Tue, 07 Nov 2000

Democratic changes needed to help Bosnia's recovery

By Sabina Arslanagic

SARAJEVO (AFP): Bosnia's economic crisis can only be solved if the upcoming general election ushers in a new non-nationalist leadership ready to implement political and social reforms, diplomats and experts agree.

"Another nationalist win in Bosnia and Herzegovina would only see this potentially rich country isolated politically and economically," Wolfgang Petritsch, the country's top international mediator told the "Circle 99" association of Bosnian intellectuals last week.

Petritsch, the international High Representative in Bosnia, recently accused the ruling nationalist parties of being out of touch with voters, saying the country needed fresh leaders to move it forward.

If elected at the polls on Nov. 11, moderate opposition parties -- focusing on social issues rather than the interests of their various ethnic groups; Serbs, Muslims or Croats, -- could encourage foreign investment, the only cure for the collapsing economy, economist Bozidar Matic told AFP.

Echoing recent statements from fellow experts, Matic, a researcher on Bosnia for the World Economics Forum, cited the high rate of corruption as a major barrier to foreign investors.

Direct foreign investments are still being "chased away" by the nationalist rulers who need a lack of transparency to enrich themselves, Matic said.

"Their goal is not to have a developed economy. They want ethnic divisions. But, if the economy is developed people of all nationalities would be satisfied," said Matic, who is also president of Bosnia's Academy of Arts and Sciences.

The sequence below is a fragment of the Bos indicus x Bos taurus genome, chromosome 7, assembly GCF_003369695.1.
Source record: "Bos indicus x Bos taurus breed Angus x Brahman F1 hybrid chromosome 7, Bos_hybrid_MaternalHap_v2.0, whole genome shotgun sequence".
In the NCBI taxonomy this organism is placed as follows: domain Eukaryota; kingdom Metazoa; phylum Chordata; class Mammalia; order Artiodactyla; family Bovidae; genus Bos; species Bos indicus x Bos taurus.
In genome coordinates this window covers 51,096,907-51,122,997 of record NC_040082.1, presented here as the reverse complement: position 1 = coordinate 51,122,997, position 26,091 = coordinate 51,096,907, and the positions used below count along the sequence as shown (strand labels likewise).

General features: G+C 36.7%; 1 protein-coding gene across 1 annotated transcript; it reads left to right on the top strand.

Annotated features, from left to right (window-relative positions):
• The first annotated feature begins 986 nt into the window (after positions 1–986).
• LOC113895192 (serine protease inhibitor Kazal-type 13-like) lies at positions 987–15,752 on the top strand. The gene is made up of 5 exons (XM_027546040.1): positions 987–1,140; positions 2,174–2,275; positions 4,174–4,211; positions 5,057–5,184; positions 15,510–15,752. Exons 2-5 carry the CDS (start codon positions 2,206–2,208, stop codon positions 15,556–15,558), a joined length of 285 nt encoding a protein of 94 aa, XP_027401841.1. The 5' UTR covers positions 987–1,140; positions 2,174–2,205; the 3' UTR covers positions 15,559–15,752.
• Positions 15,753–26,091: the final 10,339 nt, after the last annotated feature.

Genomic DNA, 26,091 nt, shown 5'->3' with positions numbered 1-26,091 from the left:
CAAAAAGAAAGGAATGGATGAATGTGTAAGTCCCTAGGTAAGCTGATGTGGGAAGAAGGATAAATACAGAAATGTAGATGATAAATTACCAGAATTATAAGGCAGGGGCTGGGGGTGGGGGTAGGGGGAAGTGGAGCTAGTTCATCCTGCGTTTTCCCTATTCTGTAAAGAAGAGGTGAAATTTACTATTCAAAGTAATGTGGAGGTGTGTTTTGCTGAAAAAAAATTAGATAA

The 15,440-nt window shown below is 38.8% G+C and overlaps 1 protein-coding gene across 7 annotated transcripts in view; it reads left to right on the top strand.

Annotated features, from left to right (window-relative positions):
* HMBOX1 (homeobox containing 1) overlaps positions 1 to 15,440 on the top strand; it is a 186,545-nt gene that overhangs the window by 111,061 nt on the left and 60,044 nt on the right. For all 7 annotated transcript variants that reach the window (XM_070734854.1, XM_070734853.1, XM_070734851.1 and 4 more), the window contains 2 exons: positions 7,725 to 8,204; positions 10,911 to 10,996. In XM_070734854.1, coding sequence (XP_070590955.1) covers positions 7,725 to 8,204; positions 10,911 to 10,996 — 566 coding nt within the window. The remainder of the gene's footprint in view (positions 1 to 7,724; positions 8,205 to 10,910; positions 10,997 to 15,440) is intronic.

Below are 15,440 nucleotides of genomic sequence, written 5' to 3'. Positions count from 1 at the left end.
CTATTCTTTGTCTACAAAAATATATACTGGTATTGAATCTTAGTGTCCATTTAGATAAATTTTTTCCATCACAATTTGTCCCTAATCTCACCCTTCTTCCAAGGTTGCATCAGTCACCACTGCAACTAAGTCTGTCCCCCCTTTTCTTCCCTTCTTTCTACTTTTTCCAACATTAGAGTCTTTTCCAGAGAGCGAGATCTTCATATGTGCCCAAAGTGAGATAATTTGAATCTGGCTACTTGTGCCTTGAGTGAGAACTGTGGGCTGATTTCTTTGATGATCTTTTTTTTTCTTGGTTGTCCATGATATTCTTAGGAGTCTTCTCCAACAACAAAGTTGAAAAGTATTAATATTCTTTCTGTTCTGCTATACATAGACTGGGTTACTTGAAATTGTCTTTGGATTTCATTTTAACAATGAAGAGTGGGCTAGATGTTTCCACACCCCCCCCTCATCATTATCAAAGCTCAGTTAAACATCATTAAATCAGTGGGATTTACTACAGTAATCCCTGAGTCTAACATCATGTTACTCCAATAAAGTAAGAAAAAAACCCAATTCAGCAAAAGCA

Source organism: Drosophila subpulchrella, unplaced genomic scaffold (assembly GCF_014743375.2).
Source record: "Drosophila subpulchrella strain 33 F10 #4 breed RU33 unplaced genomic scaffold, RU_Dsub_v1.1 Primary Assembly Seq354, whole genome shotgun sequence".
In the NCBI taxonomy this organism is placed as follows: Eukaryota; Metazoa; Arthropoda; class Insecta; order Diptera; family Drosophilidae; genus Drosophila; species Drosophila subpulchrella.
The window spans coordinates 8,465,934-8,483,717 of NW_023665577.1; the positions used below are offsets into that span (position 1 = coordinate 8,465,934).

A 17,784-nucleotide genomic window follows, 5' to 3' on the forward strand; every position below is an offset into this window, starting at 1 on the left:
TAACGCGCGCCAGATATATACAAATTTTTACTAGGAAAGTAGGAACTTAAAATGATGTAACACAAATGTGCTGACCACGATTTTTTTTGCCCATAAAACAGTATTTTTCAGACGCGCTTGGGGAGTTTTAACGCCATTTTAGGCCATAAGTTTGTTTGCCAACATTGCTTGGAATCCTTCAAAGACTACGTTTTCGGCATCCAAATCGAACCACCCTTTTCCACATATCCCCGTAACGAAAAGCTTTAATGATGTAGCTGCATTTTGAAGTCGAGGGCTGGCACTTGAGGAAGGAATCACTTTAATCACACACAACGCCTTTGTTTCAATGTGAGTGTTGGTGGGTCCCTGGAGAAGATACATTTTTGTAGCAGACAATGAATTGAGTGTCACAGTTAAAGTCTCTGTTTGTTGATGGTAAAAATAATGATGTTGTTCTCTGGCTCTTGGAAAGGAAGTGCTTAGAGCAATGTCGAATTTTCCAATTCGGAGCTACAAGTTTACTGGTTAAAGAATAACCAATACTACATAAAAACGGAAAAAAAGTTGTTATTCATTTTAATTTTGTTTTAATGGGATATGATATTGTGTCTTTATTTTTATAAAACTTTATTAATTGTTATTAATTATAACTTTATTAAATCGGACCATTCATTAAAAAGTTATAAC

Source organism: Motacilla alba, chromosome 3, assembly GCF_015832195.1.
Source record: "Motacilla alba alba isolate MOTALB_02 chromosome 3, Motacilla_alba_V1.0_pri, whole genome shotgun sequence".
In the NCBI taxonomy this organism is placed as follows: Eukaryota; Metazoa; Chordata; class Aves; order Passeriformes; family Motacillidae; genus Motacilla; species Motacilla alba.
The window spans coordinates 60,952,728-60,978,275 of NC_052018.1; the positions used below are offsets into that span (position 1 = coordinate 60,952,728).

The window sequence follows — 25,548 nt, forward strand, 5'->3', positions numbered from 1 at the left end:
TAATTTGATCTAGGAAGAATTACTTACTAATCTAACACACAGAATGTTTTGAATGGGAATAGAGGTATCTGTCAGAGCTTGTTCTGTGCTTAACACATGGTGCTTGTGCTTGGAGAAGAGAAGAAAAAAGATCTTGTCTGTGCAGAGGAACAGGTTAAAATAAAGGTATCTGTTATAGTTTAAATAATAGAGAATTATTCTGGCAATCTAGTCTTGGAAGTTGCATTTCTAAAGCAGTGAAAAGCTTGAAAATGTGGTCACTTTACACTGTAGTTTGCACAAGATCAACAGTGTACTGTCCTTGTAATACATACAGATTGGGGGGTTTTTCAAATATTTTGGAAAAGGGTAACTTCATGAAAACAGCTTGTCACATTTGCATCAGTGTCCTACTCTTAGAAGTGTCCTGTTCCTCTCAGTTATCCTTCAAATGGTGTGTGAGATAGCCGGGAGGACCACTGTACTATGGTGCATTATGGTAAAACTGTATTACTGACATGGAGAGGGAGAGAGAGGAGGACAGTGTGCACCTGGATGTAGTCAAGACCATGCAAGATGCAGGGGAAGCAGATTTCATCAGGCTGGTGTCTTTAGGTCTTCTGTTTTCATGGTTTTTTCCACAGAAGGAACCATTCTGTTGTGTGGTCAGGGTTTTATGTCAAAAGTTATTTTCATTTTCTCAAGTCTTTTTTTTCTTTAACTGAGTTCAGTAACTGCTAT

Although Bosnia's devastating 1992-1995 war was the main reason for the economic decline, the present disastrous situation -- with unemployment at over 40 percent and 60 percent of the population living in poverty -- is blamed on the absence of a development strategy.

Despite US$5.1 billion of foreign aid received for reconstruction over the past five years, Bosnia has failed to achieve a self-sustainable economy.

The pre-war gross domestic product (GDP) of over $10 billion has been reduced to just over four billion.

Trade remains the real headache, with preliminary data showing that only 25 percent of Bosnia's imports are covered by exports.

Pensions and salaries are often paid out several months late, triggering waves of strikes while the grey economy is booming due to an unreasonably high tax burden, weak financial controls and porous borders.

Matic believes that a market-oriented and transparent management of the economy would also help prevent the increasing brain drain of the population of 3.5 million.

Bosnia does enjoy some key advantages, not least its geographical position, which enables the country to act as a conduit between the East and the West. It also has a well- educated, skilled workforce.